AT Holne the old church house, now an inn, affords very comfortable quarters, and from it many interesting excursions may be made.
Holne church has preserved its old screen and pulpit, the former rich with paintings of saints. Both were probably erected by Oldam, Bishop of Exeter, 1504-19. In the churchyard is the following doggerel inscription:—
"Here lies poor old Ned, on his last mattrass bed.
During life he was honest and free;
He knew well the chase, but has now run his race,
And his name it was Colling, d'ye see.
He died December 28th, 1780, aged 77."
From the vicarage garden a noble view of the windings of the Dart through Holne Chase is to be obtained—permission asked and given.
To see Holne Chase, it should be ascended as far as New Bridge, and thence descended through the Buckland Drives. Permission is given on fixed days.
In Holne Wood, where the river makes a loop, is an early camp, with indications of hut circles in it, but thrown out of shape by the trees growing in the area. Near the entrance charcoal-burners have formed their hole in which to burn the timber. A finer and better preserved camp is Hembury.
In the Chase, on the Buckland side under Awsewell Rock, are the remains of furnaces and great heaps of slag. The point is where there is a junction of the granite and the sedimentary rocks. Above the wooded flank of the hill, the rocks are pierced and honeycombed by miners following veins of ore, probably copper. The workings are very primitive, and deserve inspection. The little village of Buckland should not be neglected. It is marvellously picturesque, but the houses do not appear to be healthy, being buried in foliage. The church has not been restored. It possesses an old screen with curious paintings, some impossible to interpret; and it is in the old bepewed, neglected condition familiar now only to those whose years number something about sixty or seventy. Buckland-in-the-Moor is the full name of this parish, but it is no longer in the moor. Colonel Bastard, ancestor of the present owner, planted all the heathery land and hillsides with trees, and received therefor the thanks of Parliament as one who by so doing had deserved well of his country.
If Holne Chase be beautiful, so is the Dart above New Bridge. A more interesting drive can hardly be taken than one branching off from the main road before reaching Pound's Gate and following a grassy track called "Dr. Blackall's Drive," that sweeps round the heights above the Dart and rejoins the road between Mel Tor and Sharpie Tor.
But to see the Dart valley in perfection the river should be followed up on foot from New Bridge to that of Dartmeet, and thence up to Post Bridge.
The descent to Dartmeet by the road is one of over five hundred feet. Halfway is the Coffin-stone, on which five crosses are cut, and which is split in half—the story goes, by lightning. On this it is customary to rest a dead man on his way from the moor beyond Dartmeet to his final resting-place at Widdecombe. When the coffin is laid on this stone, custom exacts the production of the whisky bottle, and a libation all round to the manes of the deceased.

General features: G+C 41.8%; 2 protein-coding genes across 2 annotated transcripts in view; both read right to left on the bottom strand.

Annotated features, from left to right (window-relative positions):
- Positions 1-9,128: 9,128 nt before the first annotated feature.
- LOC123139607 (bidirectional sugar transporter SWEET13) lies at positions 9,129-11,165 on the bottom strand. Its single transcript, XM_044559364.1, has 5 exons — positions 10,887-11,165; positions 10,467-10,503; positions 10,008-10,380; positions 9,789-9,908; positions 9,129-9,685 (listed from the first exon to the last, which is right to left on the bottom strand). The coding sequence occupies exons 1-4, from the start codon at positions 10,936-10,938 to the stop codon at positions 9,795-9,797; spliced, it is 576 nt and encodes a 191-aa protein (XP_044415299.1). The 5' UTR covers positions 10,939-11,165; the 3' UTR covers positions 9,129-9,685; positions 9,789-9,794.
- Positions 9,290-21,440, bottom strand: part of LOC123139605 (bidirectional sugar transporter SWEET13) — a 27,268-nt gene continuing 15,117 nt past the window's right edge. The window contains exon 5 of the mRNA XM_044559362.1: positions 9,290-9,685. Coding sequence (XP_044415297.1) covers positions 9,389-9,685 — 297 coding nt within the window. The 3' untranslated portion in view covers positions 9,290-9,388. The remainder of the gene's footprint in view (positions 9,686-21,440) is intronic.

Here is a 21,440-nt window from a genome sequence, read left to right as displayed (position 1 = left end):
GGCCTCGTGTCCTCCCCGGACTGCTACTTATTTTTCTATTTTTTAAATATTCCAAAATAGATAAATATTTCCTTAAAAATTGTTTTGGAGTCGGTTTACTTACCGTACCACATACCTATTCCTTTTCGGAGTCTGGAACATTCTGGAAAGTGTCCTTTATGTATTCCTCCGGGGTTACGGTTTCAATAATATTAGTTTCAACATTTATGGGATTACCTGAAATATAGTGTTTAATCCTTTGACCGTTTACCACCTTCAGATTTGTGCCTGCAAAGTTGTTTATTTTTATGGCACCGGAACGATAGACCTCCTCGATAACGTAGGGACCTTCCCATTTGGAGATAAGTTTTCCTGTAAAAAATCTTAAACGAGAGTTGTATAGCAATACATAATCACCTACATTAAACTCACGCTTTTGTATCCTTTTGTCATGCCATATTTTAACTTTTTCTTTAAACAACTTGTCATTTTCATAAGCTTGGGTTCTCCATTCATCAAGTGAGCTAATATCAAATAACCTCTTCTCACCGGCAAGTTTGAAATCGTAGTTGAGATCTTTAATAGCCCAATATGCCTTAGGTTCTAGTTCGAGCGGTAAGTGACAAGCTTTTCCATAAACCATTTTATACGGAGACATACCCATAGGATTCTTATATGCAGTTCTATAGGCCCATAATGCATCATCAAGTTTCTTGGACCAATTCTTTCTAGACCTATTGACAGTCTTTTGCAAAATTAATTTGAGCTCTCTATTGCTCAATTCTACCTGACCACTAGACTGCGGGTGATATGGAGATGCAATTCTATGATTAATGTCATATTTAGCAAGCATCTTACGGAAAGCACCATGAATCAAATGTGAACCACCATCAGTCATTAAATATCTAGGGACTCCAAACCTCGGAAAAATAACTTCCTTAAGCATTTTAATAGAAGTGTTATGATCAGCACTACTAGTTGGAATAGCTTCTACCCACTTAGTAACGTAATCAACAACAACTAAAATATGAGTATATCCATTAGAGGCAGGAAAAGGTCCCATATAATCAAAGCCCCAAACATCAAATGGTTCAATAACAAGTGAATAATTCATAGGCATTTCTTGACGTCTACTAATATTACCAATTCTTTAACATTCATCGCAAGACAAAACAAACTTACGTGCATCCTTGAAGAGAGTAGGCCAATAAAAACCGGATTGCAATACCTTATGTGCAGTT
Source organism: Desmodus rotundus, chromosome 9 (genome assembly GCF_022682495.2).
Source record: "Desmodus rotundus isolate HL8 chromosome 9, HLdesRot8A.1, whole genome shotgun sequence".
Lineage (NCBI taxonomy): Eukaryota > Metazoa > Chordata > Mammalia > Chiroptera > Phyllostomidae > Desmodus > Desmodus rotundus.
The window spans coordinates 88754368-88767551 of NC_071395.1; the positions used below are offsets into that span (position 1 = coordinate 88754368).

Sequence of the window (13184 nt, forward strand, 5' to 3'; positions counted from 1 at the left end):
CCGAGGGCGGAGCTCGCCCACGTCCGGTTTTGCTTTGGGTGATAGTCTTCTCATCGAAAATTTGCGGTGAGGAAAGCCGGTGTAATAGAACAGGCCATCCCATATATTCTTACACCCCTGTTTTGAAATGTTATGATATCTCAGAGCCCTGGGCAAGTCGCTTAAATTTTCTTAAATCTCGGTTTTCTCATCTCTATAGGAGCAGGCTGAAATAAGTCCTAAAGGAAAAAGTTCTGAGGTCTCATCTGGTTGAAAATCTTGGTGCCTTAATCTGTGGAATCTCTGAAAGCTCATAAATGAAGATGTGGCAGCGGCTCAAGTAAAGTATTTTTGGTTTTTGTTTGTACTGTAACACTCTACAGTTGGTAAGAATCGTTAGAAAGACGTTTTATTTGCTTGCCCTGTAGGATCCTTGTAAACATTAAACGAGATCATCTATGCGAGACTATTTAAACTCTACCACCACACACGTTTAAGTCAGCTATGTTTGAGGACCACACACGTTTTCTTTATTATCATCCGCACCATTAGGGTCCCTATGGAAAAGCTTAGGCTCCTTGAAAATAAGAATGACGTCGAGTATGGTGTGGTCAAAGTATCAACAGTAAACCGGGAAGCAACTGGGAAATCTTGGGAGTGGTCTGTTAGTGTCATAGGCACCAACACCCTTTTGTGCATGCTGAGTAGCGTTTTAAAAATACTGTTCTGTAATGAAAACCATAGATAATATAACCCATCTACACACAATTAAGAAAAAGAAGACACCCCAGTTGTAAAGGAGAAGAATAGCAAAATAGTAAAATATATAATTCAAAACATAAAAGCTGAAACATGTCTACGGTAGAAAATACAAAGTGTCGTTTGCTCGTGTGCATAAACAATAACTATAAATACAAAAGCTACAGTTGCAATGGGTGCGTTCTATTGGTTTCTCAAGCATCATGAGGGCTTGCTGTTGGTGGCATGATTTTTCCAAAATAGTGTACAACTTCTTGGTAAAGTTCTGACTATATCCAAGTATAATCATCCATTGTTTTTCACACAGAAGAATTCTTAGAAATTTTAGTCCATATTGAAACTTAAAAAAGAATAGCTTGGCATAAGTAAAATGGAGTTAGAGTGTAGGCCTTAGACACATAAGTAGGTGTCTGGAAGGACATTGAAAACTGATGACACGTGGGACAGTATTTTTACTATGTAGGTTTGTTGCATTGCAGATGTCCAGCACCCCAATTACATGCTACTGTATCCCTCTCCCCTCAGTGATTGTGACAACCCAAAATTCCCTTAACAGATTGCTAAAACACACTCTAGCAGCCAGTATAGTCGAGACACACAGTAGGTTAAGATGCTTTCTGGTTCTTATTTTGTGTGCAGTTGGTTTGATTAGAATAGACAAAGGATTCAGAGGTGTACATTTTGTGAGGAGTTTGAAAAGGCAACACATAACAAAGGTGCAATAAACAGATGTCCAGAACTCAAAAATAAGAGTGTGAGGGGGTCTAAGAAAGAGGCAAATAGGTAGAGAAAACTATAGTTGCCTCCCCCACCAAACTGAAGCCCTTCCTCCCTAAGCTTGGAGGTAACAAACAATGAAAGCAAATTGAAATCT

One day a man of very evil life, a terror to his neighbours, was being carried to his burial, and his corpse was laid on the stone whilst the bearers regaled themselves. All at once, out of a passing cloud shot a flash, and tore the coffin and the dead man to pieces, consuming them to cinders, and splitting the stone. Do you doubt the tale? See the stone cleft by the flash.
Among the many hundreds who annually visit Dartmeet, I do not suppose that more than one sees the real beauties to which this spot opens the way. Actually, Dartmeet Bridge is situated at the least interesting and least picturesque point on the river.
To know the Dart and see its glories, a visitor must desert the bridge and ascend the river. I will indicate to him two walks, each of remarkable beauty and each an easy one.
The first is this: Ascend the Dart on the left. This can be done by passing through a gate above Dartmeet Cottage, and descending to the river, where remain a few of the venerable oaks that once abounded at Brimpts, but were wantonly cut down at the beginning of this century. Ascend by a fisherman's path through the plantation to where the wood ends, and the hills falling back reveal a pleasant meadow, with, rising out of it by the river, a holt or pile of rocks overgrown with oaks. The view from this is beautiful. Proceeding half a mile a ruined cottage is reached, where the stately Yar Tor may be seen to advantage. This ruin is called Dolly's Cot.
Dolly, who has given her name to this ruin, was a somewhat remarkable woman. She lived with her brother, orphans, by Princetown when Sir Thomas Tyrwhitt settled at Tor Royal. She was a remarkably handsome girl, and she seems to have caught the eye of this gentleman, who located her and her brother in the lodge, and then, as the brother kept a sharp look-out on his sister, he got rid of him by obtaining for him an appointment in the House of Lords, where he looked after the lighting, and had as his perquisite the ends of the wax tapers. As fresh candles were provided every day, and the sessions were at times short, the perquisites were worth a good deal.However, if the brother were away Dolly had